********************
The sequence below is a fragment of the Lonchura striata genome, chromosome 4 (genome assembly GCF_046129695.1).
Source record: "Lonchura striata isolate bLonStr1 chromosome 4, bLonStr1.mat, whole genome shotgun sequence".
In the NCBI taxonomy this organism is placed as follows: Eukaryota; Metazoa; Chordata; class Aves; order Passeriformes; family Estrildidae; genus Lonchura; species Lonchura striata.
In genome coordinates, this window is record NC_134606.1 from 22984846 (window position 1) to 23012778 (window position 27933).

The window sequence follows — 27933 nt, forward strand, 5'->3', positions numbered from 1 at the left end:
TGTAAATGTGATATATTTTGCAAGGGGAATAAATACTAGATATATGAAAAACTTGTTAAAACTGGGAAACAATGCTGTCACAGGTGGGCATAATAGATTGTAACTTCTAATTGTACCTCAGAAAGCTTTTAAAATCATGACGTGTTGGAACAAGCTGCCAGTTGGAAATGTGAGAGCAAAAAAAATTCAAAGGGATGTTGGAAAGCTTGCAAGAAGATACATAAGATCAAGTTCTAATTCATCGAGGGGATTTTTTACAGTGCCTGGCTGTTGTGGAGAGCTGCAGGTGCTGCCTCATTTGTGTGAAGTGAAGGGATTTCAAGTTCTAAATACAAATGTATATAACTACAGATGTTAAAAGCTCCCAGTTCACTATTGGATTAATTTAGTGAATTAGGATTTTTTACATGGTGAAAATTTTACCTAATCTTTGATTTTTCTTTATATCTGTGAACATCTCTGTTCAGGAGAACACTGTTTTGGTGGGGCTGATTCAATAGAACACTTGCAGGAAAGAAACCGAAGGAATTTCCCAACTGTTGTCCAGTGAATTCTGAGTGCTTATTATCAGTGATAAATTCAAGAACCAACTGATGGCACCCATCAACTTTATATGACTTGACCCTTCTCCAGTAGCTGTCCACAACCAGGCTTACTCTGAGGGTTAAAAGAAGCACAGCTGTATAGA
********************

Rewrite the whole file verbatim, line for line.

The sequence below is a fragment of the Lonchura striata genome, chromosome 4 (genome assembly GCF_046129695.1).
Source record: "Lonchura striata isolate bLonStr1 chromosome 4, bLonStr1.mat, whole genome shotgun sequence".
In the NCBI taxonomy this organism is placed as follows: Eukaryota; Metazoa; Chordata; class Aves; order Passeriformes; family Estrildidae; genus Lonchura; species Lonchura striata.
In genome coordinates, this window is record NC_134606.1 from 22984846 (window position 1) to 23012778 (window position 27933).

The window sequence follows — 27933 nt, forward strand, 5'->3', positions numbered from 1 at the left end:
TGTAAATGTGATATATTTTGCAAGGGGAATAAATACTAGATATATGAAAAACTTGTTAAAACTGGGAAACAATGCTGTCACAGGTGGGCATAATAGATTGTAACTTCTAATTGTACCTCAGAAAGCTTTTAAAATCATGACGTGTTGGAACAAGCTGCCAGTTGGAAATGTGAGAGCAAAAAAAATTCAAAGGGATGTTGGAAAGCTTGCAAGAAGATACATAAGATCAAGTTCTAATTCATCGAGGGGATTTTTTACAGTGCCTGGCTGTTGTGGAGAGCTGCAGGTGCTGCCTCATTTGTGTGAAGTGAAGGGATTTCAAGTTCTAAATACAAATGTATATAACTACAGATGTTAAAAGCTCCCAGTTCACTATTGGATTAATTTAGTGAATTAGGATTTTTTACATGGTGAAAATTTTACCTAATCTTTGATTTTTCTTTATATCTGTGAACATCTCTGTTCAGGAGAACACTGTTTTGGTGGGGCTGATTCAATAGAACACTTGCAGGAAAGAAACCGAAGGAATTTCCCAACTGTTGTCCAGTGAATTCTGAGTGCTTATTATCAGTGATAAATTCAAGAACCAACTGATGGCACCCATCAACTTTATATGACTTGACCCTTCTCCAGTAGCTGTCCACAACCAGGCTTACTCTGAGGGTTAAAAGAAGCACAGCTGTATAGA